Not wearing your favorite shirt because it’s missing a button? Don’t worry—sewing on a new one is simple and fast.
You will need
- A button
- A needle
- A straight pin or toothpick
Step 1 Select a button & thread Select an appropriate button and matching thread for the article of clothing.
Check to see if the manufacturer included extra buttons.
Step 2 Thread your needle Cut a suitable length of thread with scissors (12 to18 inches is generally enough), and thread and knot your needle.
Step 3 Position the button Position the button and check to make sure it lines up with the buttonhole.
If you are replacing a button, look for tiny holes in the fabric left by the previous button, and put your new button there.
Step 4 Make first stitch Make your first stitch by inserting the needle into the back of the fabric (where the knotted end won’t show) and through one of the holes in the button. Be sure to pull the thread completely through on each stitch to keep it from bunching up.
Step 5 Place a pin or a toothpick Take a pin or a toothpick, and center it on top of the button. This will create space between the button and the fabric, so that later the button will slip easily into the buttonhole. For now, hold the pin in place with your finger.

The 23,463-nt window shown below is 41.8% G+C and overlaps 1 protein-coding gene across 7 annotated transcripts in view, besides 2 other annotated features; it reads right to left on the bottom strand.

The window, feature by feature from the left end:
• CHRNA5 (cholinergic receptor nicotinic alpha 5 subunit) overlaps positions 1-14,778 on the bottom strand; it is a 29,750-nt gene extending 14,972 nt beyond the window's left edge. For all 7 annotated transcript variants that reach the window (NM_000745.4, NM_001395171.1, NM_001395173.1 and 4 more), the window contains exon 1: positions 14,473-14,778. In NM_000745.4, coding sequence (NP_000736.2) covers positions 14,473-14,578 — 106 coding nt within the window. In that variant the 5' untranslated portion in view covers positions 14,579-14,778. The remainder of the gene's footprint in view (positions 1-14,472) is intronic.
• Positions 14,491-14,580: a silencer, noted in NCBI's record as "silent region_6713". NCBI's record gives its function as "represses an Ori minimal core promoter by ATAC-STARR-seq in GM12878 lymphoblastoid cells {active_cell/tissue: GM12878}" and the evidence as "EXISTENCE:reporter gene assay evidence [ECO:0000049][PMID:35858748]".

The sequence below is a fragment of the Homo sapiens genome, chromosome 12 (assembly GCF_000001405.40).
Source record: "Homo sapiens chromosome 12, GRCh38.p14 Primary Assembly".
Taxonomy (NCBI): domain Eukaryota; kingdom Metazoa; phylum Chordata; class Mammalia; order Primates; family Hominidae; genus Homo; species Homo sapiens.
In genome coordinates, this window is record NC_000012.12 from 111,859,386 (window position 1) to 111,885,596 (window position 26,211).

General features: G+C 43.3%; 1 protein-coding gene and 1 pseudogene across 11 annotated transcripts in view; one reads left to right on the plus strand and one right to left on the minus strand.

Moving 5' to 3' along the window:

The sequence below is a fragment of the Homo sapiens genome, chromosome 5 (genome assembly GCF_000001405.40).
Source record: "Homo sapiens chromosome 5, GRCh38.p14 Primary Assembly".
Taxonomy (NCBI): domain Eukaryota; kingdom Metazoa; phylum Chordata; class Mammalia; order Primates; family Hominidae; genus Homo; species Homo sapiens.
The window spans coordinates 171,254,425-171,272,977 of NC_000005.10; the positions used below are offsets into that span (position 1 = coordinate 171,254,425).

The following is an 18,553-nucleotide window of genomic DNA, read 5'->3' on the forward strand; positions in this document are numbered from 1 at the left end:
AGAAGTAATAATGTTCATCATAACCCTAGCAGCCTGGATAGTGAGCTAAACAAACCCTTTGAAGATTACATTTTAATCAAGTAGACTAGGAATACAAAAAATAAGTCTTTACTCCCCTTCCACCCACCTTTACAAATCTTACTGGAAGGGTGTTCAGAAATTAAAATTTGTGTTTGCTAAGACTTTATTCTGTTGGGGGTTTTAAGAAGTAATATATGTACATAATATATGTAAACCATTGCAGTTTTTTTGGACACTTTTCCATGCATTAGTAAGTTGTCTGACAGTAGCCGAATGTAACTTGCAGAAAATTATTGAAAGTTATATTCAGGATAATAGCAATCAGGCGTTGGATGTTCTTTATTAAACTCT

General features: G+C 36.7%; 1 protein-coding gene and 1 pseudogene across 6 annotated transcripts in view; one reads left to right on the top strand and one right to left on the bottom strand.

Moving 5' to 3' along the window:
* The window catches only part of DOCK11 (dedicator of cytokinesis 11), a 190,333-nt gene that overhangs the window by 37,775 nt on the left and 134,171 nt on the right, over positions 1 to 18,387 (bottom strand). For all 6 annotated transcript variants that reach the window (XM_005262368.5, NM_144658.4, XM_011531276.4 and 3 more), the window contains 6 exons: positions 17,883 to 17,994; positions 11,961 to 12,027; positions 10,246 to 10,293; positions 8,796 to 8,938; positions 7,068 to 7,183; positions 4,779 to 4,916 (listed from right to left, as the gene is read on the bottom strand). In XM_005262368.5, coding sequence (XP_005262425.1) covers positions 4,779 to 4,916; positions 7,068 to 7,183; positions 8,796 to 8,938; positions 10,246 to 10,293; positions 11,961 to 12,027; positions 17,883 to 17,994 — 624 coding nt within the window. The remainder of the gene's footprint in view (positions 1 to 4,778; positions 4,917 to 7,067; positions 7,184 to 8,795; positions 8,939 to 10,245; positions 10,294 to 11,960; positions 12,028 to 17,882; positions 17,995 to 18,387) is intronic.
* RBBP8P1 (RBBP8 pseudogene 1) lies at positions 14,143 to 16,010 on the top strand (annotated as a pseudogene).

Step 6 Secure pin with stitch Insert the needle through the next hole, into the fabric, and all the way through. This stitch will now hold the pin in place.
Step 7 Make next stitch Insert the needle back up through the fabric and into the first hole. If you have a four-hole button, stitch up through a new hole. Pull the thread all the way through.
Step 8 Repeat Keep repeating these stitches until the button is secure. This will usually take eight complete stitches.
Step 9 Tie off thread On your last stitch, end with a double knot on the back side of the fabric.
Step 10 Remove the pin Now cut the excess thread and remove the pin. Gently pull up on the button to create space for the fabric.
Step 11 Button it up Button up your refurbished article of clothing with pride.
Did You Know:
Buttons were invented more than 3,000 years ago, although they were originally worn as decoration.